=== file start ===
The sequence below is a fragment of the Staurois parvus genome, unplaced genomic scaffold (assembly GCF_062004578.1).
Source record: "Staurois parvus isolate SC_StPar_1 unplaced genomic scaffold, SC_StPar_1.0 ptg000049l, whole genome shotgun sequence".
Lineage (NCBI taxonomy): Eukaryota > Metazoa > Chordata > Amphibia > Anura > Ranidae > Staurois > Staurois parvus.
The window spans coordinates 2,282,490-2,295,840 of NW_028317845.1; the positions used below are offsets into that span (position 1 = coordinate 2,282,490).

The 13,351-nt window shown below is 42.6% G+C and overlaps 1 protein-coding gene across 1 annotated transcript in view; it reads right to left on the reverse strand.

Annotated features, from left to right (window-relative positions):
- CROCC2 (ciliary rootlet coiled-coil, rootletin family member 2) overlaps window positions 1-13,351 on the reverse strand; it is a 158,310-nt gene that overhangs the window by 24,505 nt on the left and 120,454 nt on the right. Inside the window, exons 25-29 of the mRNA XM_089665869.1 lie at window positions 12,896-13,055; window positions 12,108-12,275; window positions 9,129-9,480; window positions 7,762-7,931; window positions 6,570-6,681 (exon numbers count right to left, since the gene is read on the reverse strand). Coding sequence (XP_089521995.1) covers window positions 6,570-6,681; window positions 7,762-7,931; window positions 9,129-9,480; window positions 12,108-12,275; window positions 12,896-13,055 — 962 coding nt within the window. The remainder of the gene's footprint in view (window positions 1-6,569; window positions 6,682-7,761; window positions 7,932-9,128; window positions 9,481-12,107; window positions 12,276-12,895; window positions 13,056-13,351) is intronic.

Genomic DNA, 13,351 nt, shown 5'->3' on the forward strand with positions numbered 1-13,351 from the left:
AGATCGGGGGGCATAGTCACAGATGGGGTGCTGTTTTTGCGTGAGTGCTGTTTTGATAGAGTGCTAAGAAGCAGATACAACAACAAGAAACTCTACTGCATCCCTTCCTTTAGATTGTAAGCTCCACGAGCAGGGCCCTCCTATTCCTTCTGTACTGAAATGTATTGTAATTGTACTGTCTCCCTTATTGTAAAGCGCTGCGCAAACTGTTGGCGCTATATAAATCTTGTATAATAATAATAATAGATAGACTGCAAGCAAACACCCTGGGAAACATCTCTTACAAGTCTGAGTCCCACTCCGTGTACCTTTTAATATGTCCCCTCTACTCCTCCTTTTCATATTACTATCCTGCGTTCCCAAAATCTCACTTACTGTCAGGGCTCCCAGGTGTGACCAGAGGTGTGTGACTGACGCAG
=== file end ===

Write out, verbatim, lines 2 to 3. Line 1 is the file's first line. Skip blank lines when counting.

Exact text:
Source record: "Staurois parvus isolate SC_StPar_1 unplaced genomic scaffold, SC_StPar_1.0 ptg000049l, whole genome shotgun sequence".
Lineage (NCBI taxonomy): Eukaryota > Metazoa > Chordata > Amphibia > Anura > Ranidae > Staurois > Staurois parvus.